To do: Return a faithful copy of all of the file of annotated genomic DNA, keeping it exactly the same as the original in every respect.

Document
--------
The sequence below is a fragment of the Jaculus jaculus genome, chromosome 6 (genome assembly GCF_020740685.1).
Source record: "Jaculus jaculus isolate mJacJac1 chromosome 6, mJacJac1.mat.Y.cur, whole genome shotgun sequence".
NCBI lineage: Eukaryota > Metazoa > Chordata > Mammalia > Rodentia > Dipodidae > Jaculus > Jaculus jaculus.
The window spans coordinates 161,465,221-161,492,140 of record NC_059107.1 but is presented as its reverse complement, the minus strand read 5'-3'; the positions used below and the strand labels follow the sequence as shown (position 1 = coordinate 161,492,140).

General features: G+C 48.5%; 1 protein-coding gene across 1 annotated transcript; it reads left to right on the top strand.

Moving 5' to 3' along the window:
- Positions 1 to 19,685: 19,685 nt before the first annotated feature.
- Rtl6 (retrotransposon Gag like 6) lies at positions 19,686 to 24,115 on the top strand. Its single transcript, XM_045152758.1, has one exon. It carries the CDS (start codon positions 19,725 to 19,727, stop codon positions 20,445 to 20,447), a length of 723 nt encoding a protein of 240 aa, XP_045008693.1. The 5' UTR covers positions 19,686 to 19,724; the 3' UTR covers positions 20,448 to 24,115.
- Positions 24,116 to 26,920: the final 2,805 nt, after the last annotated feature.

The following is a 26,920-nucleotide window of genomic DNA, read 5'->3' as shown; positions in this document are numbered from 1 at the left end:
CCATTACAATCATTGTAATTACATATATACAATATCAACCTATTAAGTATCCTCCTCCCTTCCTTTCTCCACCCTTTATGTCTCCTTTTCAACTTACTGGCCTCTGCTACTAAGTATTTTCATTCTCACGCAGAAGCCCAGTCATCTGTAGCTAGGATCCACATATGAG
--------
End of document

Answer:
The sequence below is a fragment of the Jaculus jaculus genome, chromosome 6 (genome assembly GCF_020740685.1).
Source record: "Jaculus jaculus isolate mJacJac1 chromosome 6, mJacJac1.mat.Y.cur, whole genome shotgun sequence".
NCBI lineage: Eukaryota > Metazoa > Chordata > Mammalia > Rodentia > Dipodidae > Jaculus > Jaculus jaculus.
The window spans coordinates 161,465,221-161,492,140 of record NC_059107.1 but is presented as its reverse complement, the minus strand read 5'-3'; the positions used below and the strand labels follow the sequence as shown (position 1 = coordinate 161,492,140).

General features: G+C 48.5%; 1 protein-coding gene across 1 annotated transcript; it reads left to right on the top strand.

Moving 5' to 3' along the window:
- Positions 1 to 19,685: 19,685 nt before the first annotated feature.
- Rtl6 (retrotransposon Gag like 6) lies at positions 19,686 to 24,115 on the top strand. Its single transcript, XM_045152758.1, has one exon. It carries the CDS (start codon positions 19,725 to 19,727, stop codon positions 20,445 to 20,447), a length of 723 nt encoding a protein of 240 aa, XP_045008693.1. The 5' UTR covers positions 19,686 to 19,724; the 3' UTR covers positions 20,448 to 24,115.
- Positions 24,116 to 26,920: the final 2,805 nt, after the last annotated feature.

The following is a 26,920-nucleotide window of genomic DNA, read 5'->3' as shown; positions in this document are numbered from 1 at the left end:
CCATTACAATCATTGTAATTACATATATACAATATCAACCTATTAAGTATCCTCCTCCCTTCCTTTCTCCACCCTTTATGTCTCCTTTTCAACTTACTGGCCTCTGCTACTAAGTATTTTCATTCTCACGCAGAAGCCCAGTCATCTGTAGCTAGGATCCACATATGAG